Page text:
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EPI 809/Spring Linear Equations © T/Maker Co.

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YX iii 01 Linear Regression Model 1.Relationship Between Variables Is a Linear Function Dependent (Response) Variable (e.g., CD+ c.) Independent (Explanatory) Variable (e.g., Years s. serocon.) Population Slope Population Y-Intercept Random Error

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EPI 809/Spring Population & Sample Regression Models

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EPI 809/Spring Population & Sample Regression Models Population

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EPI 809/Spring Population & Sample Regression Models Unknown Relationship Population

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EPI 809/Spring Population & Sample Regression Models Unknown Relationship Population Random Sample

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EPI 809/Spring Population & Sample Regression Models Unknown Relationship Population Random Sample

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EPI 809/Spring Population Linear Regression Model Observed value i = Random error

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EPI 809/Spring Sample Linear Regression Model Unsampled observation i = Random error Observed value ^

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EPI 809/Spring Estimating Parameters: Least Squares Method

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EPI 809/Spring X Y Scatter plot 1.Plot of All (X i, Y i ) Pairs 2.Suggests How Well Model Will Fit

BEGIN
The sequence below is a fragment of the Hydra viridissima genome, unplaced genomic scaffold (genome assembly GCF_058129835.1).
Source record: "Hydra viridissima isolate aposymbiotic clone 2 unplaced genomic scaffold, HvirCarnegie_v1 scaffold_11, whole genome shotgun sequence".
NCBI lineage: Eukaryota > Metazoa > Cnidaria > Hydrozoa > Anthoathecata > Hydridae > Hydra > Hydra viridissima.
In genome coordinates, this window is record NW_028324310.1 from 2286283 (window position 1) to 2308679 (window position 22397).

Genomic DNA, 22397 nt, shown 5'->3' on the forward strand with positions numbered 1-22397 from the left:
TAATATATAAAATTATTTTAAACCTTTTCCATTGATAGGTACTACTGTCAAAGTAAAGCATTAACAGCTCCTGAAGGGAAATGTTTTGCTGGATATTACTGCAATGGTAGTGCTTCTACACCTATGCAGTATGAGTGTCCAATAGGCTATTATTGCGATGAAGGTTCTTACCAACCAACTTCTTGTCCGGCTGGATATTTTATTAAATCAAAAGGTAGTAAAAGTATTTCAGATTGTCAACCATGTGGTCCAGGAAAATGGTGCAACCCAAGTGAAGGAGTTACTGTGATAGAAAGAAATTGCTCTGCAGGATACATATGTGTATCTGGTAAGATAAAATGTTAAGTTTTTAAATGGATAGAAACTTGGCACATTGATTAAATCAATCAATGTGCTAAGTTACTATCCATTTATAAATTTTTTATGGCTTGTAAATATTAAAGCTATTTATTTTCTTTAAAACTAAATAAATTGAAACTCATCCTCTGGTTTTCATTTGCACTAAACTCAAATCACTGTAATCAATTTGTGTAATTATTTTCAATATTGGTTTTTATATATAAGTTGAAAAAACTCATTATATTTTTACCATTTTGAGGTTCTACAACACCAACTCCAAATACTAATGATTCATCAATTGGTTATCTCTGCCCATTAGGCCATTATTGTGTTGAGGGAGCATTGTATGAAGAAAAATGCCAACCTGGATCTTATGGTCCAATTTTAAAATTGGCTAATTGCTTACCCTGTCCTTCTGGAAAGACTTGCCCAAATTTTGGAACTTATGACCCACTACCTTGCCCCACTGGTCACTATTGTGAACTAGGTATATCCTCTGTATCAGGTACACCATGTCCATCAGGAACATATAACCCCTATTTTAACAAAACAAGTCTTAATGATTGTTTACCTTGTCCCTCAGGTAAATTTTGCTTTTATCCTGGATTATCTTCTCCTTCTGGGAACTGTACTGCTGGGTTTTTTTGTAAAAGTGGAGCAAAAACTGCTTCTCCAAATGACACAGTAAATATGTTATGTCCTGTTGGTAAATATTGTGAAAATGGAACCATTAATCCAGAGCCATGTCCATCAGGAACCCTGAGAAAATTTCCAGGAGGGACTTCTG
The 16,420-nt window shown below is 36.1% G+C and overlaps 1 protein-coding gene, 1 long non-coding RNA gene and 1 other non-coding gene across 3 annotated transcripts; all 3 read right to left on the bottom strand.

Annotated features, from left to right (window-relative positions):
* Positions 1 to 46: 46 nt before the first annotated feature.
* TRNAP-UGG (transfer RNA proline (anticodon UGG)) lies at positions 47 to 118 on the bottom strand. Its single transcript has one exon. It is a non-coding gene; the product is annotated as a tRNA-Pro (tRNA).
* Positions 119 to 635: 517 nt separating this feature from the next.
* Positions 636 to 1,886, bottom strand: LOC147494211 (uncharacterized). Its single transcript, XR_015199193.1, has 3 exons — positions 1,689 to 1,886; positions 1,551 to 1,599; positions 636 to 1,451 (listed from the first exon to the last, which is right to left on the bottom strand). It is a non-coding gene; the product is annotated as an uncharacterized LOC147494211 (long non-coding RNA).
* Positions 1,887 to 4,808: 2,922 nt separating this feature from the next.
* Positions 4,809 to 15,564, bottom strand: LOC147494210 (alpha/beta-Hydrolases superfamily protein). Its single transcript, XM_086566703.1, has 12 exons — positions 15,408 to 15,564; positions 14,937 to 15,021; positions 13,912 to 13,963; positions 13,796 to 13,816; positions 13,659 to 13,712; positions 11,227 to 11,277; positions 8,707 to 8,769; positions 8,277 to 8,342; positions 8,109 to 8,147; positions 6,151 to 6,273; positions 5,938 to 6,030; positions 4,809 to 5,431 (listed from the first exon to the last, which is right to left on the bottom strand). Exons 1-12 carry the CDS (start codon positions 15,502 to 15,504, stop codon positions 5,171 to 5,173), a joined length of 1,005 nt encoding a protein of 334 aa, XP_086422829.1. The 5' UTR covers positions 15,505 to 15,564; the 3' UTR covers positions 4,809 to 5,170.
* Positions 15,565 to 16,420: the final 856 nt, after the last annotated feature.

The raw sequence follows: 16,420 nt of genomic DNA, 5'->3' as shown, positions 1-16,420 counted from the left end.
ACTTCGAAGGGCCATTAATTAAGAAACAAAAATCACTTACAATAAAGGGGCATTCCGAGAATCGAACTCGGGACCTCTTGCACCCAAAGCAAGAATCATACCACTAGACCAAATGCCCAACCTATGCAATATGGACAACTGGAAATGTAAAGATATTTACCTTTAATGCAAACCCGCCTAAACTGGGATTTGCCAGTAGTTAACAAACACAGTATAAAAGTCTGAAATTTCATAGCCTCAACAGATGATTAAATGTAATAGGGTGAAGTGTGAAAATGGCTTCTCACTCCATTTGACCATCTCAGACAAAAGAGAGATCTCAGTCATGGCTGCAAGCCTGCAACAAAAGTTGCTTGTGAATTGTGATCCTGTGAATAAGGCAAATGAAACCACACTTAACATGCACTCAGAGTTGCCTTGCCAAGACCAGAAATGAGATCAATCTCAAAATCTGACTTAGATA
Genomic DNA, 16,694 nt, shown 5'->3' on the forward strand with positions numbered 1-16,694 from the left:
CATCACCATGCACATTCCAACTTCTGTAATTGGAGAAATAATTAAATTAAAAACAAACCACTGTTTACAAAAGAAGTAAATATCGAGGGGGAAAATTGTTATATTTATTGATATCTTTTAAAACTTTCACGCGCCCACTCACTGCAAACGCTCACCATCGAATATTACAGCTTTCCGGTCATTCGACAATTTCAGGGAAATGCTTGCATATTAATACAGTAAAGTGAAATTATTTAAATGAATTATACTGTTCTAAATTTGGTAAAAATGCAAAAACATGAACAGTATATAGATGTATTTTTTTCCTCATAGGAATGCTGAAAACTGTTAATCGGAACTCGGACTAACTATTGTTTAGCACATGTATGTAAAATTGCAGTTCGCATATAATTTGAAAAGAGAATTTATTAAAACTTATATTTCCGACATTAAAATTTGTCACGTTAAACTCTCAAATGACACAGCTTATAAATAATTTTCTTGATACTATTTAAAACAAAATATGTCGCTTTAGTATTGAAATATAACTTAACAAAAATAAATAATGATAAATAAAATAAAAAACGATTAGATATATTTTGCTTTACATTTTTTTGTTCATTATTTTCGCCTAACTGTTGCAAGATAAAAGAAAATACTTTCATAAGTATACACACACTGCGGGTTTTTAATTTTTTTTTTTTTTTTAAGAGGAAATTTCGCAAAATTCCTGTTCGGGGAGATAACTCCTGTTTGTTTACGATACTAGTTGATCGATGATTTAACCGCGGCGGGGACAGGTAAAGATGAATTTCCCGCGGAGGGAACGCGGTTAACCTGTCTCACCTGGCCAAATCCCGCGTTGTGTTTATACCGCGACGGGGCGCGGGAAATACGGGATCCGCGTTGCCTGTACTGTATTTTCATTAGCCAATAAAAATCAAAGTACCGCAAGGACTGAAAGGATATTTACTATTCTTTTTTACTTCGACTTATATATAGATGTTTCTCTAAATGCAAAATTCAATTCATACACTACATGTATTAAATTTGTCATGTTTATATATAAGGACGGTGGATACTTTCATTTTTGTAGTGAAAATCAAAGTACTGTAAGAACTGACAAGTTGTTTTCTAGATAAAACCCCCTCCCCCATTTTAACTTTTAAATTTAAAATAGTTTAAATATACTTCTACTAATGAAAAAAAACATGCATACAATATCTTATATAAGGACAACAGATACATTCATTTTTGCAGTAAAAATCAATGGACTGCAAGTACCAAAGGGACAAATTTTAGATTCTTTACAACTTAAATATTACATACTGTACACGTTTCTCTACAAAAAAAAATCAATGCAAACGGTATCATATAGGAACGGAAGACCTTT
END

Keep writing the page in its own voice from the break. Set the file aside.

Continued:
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EPI 809/Spring Thinking Challenge How would you draw a line through the points? How do you determine which line ‘fits best’? X Y

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EPI 809/Spring Thinking Challenge How would you draw a line through the points? How do you determine which line ‘fits best’? X Y Slope changed Intercept unchanged

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EPI 809/Spring Thinking Challenge How would you draw a line through the points? How do you determine which line ‘fits best’? X Y Slope unchanged Intercept changed

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EPI 809/Spring Thinking Challenge How would you draw a line through the points? How do you determine which line ‘fits best’? X Y Slope changed Intercept changed

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EPI 809/Spring Least Squares Least Squares 1.‘Best Fit’ Means Difference Between Actual Y Values & Predicted Y Values Are a Minimum. But Positive Differences Off- Set Negative ones

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EPI 809/Spring Least Squares Least Squares 1.‘Best Fit’ Means Difference Between Actual Y Values & Predicted Y Values is a Minimum. But Positive Differences Off-Set Negative ones. So square errors!